The First Telephone Call
What were the first words ever spoken on the
telephone? They were spoken by Alexander Graham Bell, inventor
of the telephone, when he made the first call on March 10, 1876,
to his assistant, Thomas Watson: "Mr. Watson--come here--I want
to see you." What would you have said?
Born in 1847 in
Edinburgh, Scotland, Bell became an expert in sound and public
speaking. His understanding of sound helped him to teach the
deaf and then invent the telephone.
Bell was a man of
vision. After the telephone's success, he wrote to his father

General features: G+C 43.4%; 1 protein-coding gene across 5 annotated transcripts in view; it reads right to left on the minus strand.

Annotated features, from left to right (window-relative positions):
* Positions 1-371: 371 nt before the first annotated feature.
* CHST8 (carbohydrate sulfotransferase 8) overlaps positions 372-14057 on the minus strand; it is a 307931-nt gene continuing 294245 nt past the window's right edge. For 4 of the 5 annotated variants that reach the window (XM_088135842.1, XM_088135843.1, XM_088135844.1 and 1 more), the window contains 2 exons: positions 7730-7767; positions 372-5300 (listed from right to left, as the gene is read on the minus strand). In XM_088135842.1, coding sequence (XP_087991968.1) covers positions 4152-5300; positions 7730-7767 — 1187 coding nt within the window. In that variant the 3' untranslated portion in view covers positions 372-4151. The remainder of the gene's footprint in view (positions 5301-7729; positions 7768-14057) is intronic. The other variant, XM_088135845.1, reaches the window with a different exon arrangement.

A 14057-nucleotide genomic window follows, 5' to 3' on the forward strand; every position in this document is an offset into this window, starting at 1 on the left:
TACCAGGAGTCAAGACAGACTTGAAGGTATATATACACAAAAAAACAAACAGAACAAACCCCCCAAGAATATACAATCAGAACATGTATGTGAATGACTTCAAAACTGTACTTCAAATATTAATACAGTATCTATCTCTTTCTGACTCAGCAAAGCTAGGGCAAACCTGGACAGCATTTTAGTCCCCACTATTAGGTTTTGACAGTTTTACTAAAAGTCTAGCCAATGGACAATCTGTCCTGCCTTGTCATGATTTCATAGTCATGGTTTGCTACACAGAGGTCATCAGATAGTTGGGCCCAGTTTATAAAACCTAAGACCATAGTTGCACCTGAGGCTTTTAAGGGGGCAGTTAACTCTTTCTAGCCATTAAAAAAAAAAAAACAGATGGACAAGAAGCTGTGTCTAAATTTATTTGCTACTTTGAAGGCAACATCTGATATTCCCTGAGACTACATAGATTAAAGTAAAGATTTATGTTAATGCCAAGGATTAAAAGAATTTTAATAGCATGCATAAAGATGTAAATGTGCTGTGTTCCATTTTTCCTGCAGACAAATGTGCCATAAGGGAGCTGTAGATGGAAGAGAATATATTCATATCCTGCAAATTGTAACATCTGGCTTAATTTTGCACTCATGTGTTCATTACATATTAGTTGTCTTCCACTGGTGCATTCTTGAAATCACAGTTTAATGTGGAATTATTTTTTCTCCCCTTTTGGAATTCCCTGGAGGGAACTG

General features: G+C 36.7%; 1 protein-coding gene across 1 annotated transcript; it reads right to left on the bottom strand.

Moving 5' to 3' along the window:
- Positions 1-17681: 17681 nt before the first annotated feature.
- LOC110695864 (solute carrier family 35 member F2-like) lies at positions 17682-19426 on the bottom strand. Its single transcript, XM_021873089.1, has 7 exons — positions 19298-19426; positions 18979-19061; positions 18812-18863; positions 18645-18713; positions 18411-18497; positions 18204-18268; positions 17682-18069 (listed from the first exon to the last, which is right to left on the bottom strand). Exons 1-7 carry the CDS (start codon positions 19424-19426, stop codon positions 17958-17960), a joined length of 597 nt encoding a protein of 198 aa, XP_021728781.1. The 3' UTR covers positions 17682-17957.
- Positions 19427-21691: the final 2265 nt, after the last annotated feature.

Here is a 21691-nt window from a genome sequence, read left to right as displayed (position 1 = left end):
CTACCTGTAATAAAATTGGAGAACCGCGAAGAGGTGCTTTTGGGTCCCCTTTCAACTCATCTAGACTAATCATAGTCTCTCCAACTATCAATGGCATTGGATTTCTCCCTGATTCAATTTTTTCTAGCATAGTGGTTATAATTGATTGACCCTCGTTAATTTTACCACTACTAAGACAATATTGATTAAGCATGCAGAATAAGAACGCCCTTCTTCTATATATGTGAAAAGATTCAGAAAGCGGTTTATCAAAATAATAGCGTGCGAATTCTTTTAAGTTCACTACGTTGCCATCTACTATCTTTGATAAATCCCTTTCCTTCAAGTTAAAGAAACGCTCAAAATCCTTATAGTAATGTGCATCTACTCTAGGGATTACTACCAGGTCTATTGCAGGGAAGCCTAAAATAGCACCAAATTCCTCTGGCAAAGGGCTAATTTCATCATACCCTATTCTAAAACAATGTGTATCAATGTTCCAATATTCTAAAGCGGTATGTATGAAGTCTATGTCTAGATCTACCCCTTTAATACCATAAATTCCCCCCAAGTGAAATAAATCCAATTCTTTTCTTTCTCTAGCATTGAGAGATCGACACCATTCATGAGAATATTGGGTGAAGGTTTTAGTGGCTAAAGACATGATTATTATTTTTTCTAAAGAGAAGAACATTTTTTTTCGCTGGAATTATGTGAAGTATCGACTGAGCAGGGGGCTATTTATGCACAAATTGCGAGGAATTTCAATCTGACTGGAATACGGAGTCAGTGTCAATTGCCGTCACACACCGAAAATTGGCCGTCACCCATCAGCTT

about a future when "friends converse with each other without
leaving home." How often do you talk with your friends on the
phone? Can you imagine how life would be different without it?
Inspired by his scientific curiosity, Bell went on to
create other new inventions, including the photophone in 1880.
This first wireless telephone transmitted sound on a beam of
light instead of electrical wires. It is the forefather of the
cordless phone and 80% of today's telephone systems that use
Bell's first telephone call was so famous,
he repeated the phrase in 1915 in the formal opening of the
completed transcontinental telephone lines connecting America's
East and West coasts. Picking up the phone in New York, Mr. Bell
said, "Mr. Watson, come here, I want you." But this time Watson
replied that it would take him a week; he was on the other end
of the line in San Francisco.